– There has been considerable emphasis placed on the need for different styles of regulation as between the CPMA role and that of the PRA. The strongest arguments in favour for adopting ‘twin peaks’ is the perceived need for different approaches in the two areas - combined with the proximity of a central bank to the banking sector (as the provider of liquidity, both as lender of last resort and via the discount window) and its natural place in the realm of macroprudential policy.

The CPMA approach is seen as being rules based with strong enforcement. The Governor of the Bank of England believes that the PRA should adopt a new style of prudential regulation. This is described as being less legalistic and avoiding a compliance-driven style of regulation; he places great emphasis on the judgement of the supervisor and the need for discretion in setting capital and liquidity requirements. He anticipates changes to current legislation and rulebooks to achieve this new policy. He also refers to system-wide capital requirements as one of the macro-prudential tools.

Supervision – there are many concerns about how supervision will work under the twin peaks system. Will the PRA and CPMA conduct joint visits, how will reporting work and so on?

Insurance and other non-banking sectors – the government’s plans are clearly driven by the lessons of the recent crisis in the banking sector. Insurers and other firms are concerned that insufficient attention has been paid to the impact of the changes on their sectors.

What does this mean for firms?

1.There will be a period of upheaval, probably prolonged over several years, while the regulators are re-shaped. This will cause uncertainty within the regulators, with significant staff turnover, possibly resulting in lower quality supervision and policy making, and in routine decisions being deferred and possibly new EU initiatives receiving less scrutiny and challenge than ought to be the case. This regulatory uncertainty may combine with the present uncertainty over the taxation regime to make the UK a relatively less attractive place to attract and retain financial services firms.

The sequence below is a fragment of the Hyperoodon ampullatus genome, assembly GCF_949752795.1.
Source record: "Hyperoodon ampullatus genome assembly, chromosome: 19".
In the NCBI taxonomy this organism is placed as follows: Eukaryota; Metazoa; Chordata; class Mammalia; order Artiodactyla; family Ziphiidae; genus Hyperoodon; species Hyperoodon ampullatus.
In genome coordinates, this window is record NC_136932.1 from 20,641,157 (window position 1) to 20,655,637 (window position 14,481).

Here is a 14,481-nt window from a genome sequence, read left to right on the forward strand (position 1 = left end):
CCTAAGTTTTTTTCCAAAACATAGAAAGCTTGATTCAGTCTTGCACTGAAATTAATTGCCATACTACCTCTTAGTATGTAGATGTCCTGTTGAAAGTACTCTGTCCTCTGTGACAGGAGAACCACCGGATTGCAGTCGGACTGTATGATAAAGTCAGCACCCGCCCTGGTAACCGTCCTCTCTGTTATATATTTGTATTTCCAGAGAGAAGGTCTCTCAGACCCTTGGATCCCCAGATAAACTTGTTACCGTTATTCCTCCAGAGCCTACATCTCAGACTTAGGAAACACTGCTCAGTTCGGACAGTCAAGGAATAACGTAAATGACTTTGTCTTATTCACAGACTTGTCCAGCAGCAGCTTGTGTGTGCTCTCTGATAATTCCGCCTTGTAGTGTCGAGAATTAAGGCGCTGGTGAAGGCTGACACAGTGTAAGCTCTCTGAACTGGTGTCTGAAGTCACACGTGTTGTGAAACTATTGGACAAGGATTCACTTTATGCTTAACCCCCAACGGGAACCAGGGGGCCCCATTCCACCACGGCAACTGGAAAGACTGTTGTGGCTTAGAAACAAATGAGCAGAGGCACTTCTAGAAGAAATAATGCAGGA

2.Firms in all sectors will need to devote additional resources to monitoring the developments, participating in such consultations that may be available and then in adapting their systems and controls to the new requirements.

3.The greatest impact may well be in terms of firms’ relationships with the new regulators. Most obviously, the old FSA-style relationship management arrangement will need to be replicated across new regulators. A firm that previously had one port of call for a query, a variation of permission or an application for an approved person may need to duplicate the request.

4.There will be a fragmentation of regulation.